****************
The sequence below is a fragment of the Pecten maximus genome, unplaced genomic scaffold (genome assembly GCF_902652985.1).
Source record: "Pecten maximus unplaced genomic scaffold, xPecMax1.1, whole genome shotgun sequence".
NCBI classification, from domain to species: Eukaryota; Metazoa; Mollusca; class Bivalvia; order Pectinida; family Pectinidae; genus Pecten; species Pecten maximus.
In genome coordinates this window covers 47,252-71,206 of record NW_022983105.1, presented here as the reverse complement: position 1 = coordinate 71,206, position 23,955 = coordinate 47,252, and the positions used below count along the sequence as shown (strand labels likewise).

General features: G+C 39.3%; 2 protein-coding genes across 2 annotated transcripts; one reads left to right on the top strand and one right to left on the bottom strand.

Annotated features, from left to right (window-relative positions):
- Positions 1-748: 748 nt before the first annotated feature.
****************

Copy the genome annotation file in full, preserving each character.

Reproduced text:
The sequence below is a fragment of the Pecten maximus genome, unplaced genomic scaffold (genome assembly GCF_902652985.1).
Source record: "Pecten maximus unplaced genomic scaffold, xPecMax1.1, whole genome shotgun sequence".
NCBI classification, from domain to species: Eukaryota; Metazoa; Mollusca; class Bivalvia; order Pectinida; family Pectinidae; genus Pecten; species Pecten maximus.
In genome coordinates this window covers 47,252-71,206 of record NW_022983105.1, presented here as the reverse complement: position 1 = coordinate 71,206, position 23,955 = coordinate 47,252, and the positions used below count along the sequence as shown (strand labels likewise).

General features: G+C 39.3%; 2 protein-coding genes across 2 annotated transcripts; one reads left to right on the top strand and one right to left on the bottom strand.

Annotated features, from left to right (window-relative positions):
- Positions 1-748: 748 nt before the first annotated feature.